Mathias Steinl: Frontispiece commemorating the ceremony of Hereditary Homage of the Lower Austrian Estates for Joseph I in 1

The elevation of Count Leopold Matthias von Lamberg to the rank of prince, patent granted 1 November 1707

The Court as the source of power

Mathias Steinl: Frontispiece commemorating the ceremony of Hereditary Homage of the Lower Austrian Estates for Joseph I in 1

The elevation of Count Leopold Matthias von Lamberg to the rank of prince, patent granted 1 November 1707

The Court had its own rules of play: the nobility had to accept certain modes of conduct which the ruler could use as an instrument to keep them on a tight rein. Membership of Court society was nonetheless highly coveted, as the Court became the central hub for important information and prestigious positions.

Mathias Steinl: Frontispiece commemorating the ceremony of Hereditary Homage of the Lower Austrian Estates for Joseph I in 1

The elevation of Count Leopold Matthias von Lamberg to the rank of prince, patent granted 1 November 1707

Thanks to the multi-layered nature of Habsburg dominion – as a rule Habsburg monarchs not only bore the title of Holy Roman Emperor but were also Kings of Bohemia and Hungary, Archdukes of Austria, and so on – which put an enormous concentration of power into the hands of the Habsburg rulers, the Viennese Court offered the politically loyal members of the nobility from the Austrian, Bohemian and Hungarian lands huge opportunities as regards careers and the acquisition of property.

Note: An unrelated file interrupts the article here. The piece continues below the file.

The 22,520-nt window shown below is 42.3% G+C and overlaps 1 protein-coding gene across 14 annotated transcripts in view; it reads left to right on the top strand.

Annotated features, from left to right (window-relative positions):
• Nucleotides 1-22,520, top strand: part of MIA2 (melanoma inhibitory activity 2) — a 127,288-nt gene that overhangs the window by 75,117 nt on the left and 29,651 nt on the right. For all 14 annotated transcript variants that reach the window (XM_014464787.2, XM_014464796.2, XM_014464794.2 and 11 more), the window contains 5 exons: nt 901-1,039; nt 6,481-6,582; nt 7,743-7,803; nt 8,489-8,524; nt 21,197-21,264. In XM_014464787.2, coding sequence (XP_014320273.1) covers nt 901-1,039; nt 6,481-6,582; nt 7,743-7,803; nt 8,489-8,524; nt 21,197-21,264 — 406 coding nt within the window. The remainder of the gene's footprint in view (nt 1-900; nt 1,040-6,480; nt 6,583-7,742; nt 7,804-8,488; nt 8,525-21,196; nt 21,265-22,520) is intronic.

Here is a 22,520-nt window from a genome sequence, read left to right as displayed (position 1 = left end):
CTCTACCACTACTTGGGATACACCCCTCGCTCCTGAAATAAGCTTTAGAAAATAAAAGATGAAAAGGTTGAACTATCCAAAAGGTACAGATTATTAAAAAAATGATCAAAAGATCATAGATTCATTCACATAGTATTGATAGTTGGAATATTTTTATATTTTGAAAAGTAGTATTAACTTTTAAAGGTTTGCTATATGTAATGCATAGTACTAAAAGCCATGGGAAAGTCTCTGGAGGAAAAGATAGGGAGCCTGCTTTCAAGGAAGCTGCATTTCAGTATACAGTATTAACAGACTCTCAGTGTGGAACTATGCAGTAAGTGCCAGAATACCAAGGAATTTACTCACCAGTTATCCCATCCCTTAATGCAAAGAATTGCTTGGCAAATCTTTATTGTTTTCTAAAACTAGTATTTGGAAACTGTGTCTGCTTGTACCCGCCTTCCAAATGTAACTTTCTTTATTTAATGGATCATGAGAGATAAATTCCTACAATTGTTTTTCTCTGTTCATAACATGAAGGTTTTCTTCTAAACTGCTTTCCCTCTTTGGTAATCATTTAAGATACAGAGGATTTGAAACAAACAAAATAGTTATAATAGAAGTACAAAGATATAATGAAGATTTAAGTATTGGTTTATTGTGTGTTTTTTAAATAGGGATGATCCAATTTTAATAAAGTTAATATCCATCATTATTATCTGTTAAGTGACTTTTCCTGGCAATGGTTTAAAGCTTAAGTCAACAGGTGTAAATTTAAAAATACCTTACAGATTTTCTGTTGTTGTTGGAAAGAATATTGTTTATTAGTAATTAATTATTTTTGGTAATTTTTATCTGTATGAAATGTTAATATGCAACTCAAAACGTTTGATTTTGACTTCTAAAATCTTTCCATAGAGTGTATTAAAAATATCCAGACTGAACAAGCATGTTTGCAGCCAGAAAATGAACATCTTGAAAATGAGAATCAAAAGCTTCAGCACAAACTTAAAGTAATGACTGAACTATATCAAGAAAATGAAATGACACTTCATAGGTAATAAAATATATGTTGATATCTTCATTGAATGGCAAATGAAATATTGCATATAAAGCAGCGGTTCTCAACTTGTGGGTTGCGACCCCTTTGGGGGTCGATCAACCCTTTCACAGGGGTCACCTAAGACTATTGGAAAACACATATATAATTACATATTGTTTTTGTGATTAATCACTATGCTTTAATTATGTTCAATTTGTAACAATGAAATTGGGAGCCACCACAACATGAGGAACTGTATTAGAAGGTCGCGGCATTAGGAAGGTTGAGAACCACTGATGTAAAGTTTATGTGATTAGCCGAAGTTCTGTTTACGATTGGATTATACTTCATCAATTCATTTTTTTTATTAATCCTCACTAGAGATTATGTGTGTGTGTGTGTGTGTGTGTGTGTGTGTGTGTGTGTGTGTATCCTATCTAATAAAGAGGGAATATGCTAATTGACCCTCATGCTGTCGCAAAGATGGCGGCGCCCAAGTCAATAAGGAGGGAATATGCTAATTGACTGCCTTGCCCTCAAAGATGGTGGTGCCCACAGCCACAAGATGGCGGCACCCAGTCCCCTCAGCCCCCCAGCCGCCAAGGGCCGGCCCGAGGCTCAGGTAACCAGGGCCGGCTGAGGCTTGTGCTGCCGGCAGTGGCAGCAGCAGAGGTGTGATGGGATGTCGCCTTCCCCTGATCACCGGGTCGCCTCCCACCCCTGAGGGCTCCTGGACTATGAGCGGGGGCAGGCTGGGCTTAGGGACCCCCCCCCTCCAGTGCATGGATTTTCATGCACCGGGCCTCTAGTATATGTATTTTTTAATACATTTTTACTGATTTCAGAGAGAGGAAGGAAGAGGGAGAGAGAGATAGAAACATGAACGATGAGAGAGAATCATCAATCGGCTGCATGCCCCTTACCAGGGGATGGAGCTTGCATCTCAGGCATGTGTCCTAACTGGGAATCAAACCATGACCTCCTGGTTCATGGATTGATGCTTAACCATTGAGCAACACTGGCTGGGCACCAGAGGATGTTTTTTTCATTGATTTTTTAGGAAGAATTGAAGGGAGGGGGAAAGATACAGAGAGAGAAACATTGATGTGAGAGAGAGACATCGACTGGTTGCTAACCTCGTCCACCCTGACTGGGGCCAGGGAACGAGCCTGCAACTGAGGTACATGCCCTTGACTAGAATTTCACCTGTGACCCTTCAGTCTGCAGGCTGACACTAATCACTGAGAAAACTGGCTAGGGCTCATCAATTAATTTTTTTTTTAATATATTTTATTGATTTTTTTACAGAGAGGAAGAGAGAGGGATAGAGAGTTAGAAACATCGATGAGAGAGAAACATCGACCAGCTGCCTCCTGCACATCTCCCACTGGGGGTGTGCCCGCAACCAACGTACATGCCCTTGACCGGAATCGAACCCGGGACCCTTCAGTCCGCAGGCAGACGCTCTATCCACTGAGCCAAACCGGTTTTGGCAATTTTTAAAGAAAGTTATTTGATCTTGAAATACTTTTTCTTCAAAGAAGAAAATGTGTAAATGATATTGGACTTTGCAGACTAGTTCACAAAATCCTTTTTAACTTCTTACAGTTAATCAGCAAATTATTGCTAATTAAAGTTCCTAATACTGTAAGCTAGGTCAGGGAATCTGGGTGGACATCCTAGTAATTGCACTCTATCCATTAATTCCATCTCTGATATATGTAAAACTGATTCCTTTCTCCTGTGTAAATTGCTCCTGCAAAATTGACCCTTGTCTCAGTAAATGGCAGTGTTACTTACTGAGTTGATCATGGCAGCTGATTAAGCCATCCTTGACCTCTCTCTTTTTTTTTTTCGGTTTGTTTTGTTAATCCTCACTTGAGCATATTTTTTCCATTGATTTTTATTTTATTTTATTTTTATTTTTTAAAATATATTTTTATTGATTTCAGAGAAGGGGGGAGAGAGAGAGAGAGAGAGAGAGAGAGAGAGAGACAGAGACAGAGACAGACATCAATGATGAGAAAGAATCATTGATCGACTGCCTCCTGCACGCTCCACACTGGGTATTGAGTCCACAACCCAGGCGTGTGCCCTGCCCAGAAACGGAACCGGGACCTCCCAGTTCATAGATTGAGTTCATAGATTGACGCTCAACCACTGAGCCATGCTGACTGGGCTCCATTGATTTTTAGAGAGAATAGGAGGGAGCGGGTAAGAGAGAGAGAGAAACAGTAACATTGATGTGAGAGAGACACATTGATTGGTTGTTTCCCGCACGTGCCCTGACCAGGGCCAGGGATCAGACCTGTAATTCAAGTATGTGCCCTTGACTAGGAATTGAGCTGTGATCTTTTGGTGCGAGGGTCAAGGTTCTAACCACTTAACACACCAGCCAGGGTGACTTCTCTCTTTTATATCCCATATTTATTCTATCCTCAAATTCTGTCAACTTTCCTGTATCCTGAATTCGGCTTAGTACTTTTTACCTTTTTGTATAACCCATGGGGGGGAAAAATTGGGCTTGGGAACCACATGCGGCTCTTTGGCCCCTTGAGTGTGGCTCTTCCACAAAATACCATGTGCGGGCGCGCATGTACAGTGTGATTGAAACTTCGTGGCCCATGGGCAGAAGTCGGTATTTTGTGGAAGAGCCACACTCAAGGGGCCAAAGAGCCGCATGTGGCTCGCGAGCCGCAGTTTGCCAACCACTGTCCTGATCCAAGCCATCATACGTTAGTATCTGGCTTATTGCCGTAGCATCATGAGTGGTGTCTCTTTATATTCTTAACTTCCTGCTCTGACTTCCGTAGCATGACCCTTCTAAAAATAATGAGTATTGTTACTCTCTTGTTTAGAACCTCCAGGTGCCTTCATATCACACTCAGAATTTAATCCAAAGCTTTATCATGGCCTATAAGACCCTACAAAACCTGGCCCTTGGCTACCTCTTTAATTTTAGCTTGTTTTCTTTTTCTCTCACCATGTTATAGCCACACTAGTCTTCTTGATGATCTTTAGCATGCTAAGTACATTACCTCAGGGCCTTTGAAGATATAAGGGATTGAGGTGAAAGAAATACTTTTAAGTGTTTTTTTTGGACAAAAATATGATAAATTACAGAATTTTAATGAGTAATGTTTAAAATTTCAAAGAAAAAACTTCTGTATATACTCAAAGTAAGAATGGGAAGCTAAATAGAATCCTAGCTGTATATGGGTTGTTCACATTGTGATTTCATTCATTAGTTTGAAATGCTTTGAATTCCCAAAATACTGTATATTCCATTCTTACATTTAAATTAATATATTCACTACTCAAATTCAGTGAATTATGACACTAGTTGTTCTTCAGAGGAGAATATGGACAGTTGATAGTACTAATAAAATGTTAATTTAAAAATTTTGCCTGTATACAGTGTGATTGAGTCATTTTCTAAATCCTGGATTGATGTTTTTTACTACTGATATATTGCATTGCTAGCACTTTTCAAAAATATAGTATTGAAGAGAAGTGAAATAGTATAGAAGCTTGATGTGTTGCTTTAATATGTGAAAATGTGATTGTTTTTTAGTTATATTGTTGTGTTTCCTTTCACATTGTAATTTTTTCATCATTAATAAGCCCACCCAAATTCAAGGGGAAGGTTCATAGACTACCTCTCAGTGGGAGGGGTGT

At the beginning of the seventeenth century, the dynasty ultimately emerged victorious from the trial of strength that had been going on between the House of Habsburg and the provincial Estates for the distribution of power. His position now confirmed, the monarch could protect and support individual families by conferring privileges and elevations in rank. New prestigious ranks, even finer distinctions of title and new categories in the aristocratic hierarchy were created which the emperor alone had the power to bestow. Noble houses that had previously regarded themselves as being of equal rank now found themselves on different rungs of the hierarchy, and newcomers who had been granted exclusive titles by imperial favour were suddenly placed on an equal footing with or even given precedence over families from the old-established nobility. This set a kind of competition in motion, as the families affected now also had to strive to attract the emperor’s good will in order to keep their position in the sensitive hierarchy of the nobility. However, this strategy was only successful if one subjected oneself to the rules of play that obtained at Court – proud nobles were now forced to come to the Court and seek positions that secured them proximity to the emperor.

Thus the emergence of the Habsburg Monarchy can be seen as the successful social and political integration of the noble elites. A supranational higher aristocracy came into being for whom language and ethnic origins were of only secondary importance. What counted were equality of rank and position in the Court hierarchy. Although many nobles had estates in different provinces of the empire, they were united in a ‘Habsburg patriotism’ based on the Monarchy as a whole, bound by close ties to the dynasty and its ideological programme.

Martin Mutschlechner